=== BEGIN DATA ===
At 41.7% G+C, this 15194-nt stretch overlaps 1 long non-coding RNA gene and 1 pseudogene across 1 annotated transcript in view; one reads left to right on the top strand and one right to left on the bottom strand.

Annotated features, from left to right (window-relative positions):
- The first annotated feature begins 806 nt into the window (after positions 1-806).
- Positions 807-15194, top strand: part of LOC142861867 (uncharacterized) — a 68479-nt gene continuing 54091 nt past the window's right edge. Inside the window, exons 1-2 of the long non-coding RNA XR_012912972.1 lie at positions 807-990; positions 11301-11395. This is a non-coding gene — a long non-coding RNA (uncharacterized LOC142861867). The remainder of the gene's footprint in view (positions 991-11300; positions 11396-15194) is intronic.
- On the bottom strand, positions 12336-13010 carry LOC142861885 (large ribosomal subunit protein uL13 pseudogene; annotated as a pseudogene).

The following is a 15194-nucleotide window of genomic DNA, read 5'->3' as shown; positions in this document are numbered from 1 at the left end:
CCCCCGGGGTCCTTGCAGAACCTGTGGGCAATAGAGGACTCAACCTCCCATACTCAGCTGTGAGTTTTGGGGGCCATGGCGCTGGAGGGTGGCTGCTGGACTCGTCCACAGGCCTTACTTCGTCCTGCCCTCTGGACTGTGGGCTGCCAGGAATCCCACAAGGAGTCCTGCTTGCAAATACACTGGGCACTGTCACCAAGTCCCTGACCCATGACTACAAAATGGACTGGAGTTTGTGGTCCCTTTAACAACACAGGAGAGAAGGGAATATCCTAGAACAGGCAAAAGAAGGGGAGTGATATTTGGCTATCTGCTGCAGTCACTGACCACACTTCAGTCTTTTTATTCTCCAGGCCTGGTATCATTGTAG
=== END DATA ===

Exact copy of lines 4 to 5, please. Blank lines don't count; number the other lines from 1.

- Positions 807-15194, top strand: part of LOC142861867 (uncharacterized) — a 68479-nt gene continuing 54091 nt past the window's right edge. Inside the window, exons 1-2 of the long non-coding RNA XR_012912972.1 lie at positions 807-990; positions 11301-11395. This is a non-coding gene — a long non-coding RNA (uncharacterized LOC142861867). The remainder of the gene's footprint in view (positions 991-11300; positions 11396-15194) is intronic.
- On the bottom strand, positions 12336-13010 carry LOC142861885 (large ribosomal subunit protein uL13 pseudogene; annotated as a pseudogene).